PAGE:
The FSB is contemplating designating commodity trading firms like Cargill and Glencore as systemically important. No, not that FSB: The Financial Stability Board, a group of global regulators established in the wake of the financial crisis.
The reason for this is, apparently, that these firms are engaged in shadow banking. The linked Reuters story mentions two types of activity.
First, commodity trading firms extend trade credit and working capital to their customers. Second, some use securitization to raise funding.
The FSB is rightly concerned about shadow banking, but the kinds of activities that commodity trading firms engage in is quite different from some of the activities implicated in the crisis.
Some forms of securitization contributed significantly to the crisis. Most of the most dangerous forms involved significant maturity transformation, and direct ties to big banks. SIVs that funded portfolios of mortgage securities with short-maturity corporate paper, that were backed by liquidity puts provided by sponsoring banks are the prime example of this. When investors began to doubt the value of the underlying assets, there were runs on the SIVs: they could not rollover their paper, and sponsoring banks ended up taking the now toxic assets back onto their balance sheets. This was a big problem because the banks were highly leveraged; their main business is to provide credit; and they are essential components of the payment system.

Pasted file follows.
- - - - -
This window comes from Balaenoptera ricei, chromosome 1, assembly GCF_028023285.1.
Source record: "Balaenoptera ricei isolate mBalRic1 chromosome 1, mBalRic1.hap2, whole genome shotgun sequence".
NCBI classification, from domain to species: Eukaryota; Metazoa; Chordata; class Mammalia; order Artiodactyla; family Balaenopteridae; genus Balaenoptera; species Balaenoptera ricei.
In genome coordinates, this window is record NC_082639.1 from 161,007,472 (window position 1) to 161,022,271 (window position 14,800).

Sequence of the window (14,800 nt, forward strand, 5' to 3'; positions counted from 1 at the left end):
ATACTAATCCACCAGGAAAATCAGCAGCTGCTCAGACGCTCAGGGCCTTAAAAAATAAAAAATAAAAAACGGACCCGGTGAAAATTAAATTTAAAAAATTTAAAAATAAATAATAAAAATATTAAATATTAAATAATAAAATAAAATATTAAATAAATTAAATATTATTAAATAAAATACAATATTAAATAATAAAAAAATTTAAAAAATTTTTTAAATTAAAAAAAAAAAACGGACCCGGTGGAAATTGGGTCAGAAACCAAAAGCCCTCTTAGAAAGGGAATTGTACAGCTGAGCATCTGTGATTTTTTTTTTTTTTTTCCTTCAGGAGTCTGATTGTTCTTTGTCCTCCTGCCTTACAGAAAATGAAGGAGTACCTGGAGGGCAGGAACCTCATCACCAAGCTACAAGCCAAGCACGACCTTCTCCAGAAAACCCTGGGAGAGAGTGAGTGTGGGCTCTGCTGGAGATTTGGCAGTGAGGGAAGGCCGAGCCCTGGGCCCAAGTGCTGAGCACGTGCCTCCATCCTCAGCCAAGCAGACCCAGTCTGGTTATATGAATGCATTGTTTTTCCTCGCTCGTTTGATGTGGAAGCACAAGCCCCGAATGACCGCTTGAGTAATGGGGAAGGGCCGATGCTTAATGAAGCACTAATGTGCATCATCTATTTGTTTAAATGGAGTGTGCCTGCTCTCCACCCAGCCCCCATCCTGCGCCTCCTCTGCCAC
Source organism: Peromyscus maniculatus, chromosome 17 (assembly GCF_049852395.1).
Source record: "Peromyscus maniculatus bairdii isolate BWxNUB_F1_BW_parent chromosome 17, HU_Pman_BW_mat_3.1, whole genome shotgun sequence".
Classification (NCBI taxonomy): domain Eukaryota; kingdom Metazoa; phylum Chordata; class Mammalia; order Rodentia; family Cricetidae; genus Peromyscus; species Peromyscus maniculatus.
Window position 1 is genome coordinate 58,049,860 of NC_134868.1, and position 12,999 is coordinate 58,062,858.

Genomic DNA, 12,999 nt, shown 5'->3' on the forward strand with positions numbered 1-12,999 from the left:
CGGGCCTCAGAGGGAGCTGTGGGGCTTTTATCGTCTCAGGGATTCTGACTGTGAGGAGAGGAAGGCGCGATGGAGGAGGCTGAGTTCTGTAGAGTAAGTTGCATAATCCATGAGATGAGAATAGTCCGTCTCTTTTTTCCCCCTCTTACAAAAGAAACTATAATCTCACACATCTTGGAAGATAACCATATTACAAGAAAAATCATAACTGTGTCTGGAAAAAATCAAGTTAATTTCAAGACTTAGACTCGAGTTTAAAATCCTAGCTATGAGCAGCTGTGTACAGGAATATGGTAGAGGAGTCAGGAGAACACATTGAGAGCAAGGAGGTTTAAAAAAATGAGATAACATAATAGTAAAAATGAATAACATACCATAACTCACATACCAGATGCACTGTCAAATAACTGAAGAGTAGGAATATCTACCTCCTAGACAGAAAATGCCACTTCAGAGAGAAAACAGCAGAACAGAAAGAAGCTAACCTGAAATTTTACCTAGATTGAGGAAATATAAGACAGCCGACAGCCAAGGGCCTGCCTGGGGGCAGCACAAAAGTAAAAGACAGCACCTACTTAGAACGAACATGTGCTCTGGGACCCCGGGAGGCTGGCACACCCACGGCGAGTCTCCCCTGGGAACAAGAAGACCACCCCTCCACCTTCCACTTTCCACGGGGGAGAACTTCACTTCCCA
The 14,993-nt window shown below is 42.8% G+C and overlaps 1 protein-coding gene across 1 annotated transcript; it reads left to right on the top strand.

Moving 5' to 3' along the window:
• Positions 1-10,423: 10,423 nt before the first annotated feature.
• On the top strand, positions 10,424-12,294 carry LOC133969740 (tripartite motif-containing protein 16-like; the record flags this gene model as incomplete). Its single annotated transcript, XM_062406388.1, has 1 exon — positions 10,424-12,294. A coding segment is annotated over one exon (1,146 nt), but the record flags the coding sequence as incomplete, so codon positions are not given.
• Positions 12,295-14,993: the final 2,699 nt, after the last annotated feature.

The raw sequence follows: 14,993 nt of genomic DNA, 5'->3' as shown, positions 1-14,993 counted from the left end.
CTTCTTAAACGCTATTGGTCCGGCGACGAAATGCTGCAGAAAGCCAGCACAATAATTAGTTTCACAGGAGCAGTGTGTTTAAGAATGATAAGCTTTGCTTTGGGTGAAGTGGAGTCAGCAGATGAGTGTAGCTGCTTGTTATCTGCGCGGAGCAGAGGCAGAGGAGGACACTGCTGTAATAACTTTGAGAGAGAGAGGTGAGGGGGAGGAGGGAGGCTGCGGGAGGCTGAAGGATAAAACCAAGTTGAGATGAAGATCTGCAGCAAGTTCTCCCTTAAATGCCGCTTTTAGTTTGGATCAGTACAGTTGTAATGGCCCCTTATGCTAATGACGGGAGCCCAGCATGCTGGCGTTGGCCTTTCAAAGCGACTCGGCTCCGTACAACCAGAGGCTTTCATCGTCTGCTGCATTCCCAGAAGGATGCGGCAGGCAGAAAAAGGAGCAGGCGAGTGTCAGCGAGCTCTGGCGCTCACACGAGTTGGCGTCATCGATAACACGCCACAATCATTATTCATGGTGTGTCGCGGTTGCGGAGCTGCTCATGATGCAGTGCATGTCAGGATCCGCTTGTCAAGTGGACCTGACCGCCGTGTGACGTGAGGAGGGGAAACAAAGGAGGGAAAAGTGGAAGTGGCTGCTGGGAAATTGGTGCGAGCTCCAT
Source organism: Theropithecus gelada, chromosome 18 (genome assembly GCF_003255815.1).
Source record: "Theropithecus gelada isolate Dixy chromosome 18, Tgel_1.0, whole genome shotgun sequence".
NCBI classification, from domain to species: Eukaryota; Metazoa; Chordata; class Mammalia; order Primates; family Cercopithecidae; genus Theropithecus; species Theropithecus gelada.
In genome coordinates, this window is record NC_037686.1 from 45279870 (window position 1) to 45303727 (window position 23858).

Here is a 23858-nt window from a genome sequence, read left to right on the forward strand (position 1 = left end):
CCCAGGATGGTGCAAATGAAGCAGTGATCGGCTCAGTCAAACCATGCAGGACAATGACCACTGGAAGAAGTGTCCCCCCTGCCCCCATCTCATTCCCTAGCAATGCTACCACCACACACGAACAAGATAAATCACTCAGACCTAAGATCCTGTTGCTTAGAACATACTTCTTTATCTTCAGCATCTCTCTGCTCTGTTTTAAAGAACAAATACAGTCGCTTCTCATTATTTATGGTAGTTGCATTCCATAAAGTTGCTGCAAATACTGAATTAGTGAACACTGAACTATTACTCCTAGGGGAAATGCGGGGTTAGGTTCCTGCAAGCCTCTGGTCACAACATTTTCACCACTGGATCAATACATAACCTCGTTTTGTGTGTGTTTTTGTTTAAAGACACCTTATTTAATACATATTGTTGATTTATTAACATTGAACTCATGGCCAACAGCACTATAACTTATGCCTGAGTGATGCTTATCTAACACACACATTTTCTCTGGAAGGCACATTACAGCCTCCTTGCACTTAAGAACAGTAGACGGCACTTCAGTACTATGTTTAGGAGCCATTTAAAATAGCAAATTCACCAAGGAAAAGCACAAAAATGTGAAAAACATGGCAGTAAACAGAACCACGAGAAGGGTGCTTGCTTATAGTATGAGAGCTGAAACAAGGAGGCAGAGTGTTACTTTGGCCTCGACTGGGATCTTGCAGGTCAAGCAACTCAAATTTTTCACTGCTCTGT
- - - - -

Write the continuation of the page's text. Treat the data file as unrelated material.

The securitizations that commodity trading firms have engaged in, like the Trafigura program mentioned in the Reuters piece, are (a) far more limited, and (b) very different. In particular, these structures do not involve the kind of maturity mismatch that was the Achilles heel of the SIVs. Indeed, if anything, to the extent there is maturity transformation it is the opposite of the type that proved problematic in the crisis. The underlying assets are very short dated (such as receivables) and/or very liquid (like inventories of aluminum in LME warehouses). The assets typically have shorter maturities than the liabilities issued to fund them. Indeed, one of the challenges of these structures is to replenish the assets as they mature. Traditional SIVs had to rollover their liabilities: commodity trade securitizations have to replenish their assets. The former is far more problematic than the latter because the run risk is far greater.
Moreover, historically the default rates on the trade receivables that are securitized are very, very small. The extent data are for all trade receivables, not just commodity trade receivables, but the credit losses are trivial.
I also find little reason to be unduly concerned over the the granting of trade credit and extension of working capital funding through prepayments and other arrangements. Consider prepays, where a trading firm may provide funding to a refiner, say. The commodity trader may fund the input (crude oil), and in exchange receive refined products. The refined product is essentially collateral for the financing provided to buy the input. Moreover, the value of this collateral can be hedged in most cases, limiting the credit exposure of the commodity firm extending the credit. This is often quite different than extending credit to fund illiquid, hard to value, long maturity assets that cannot be hedged.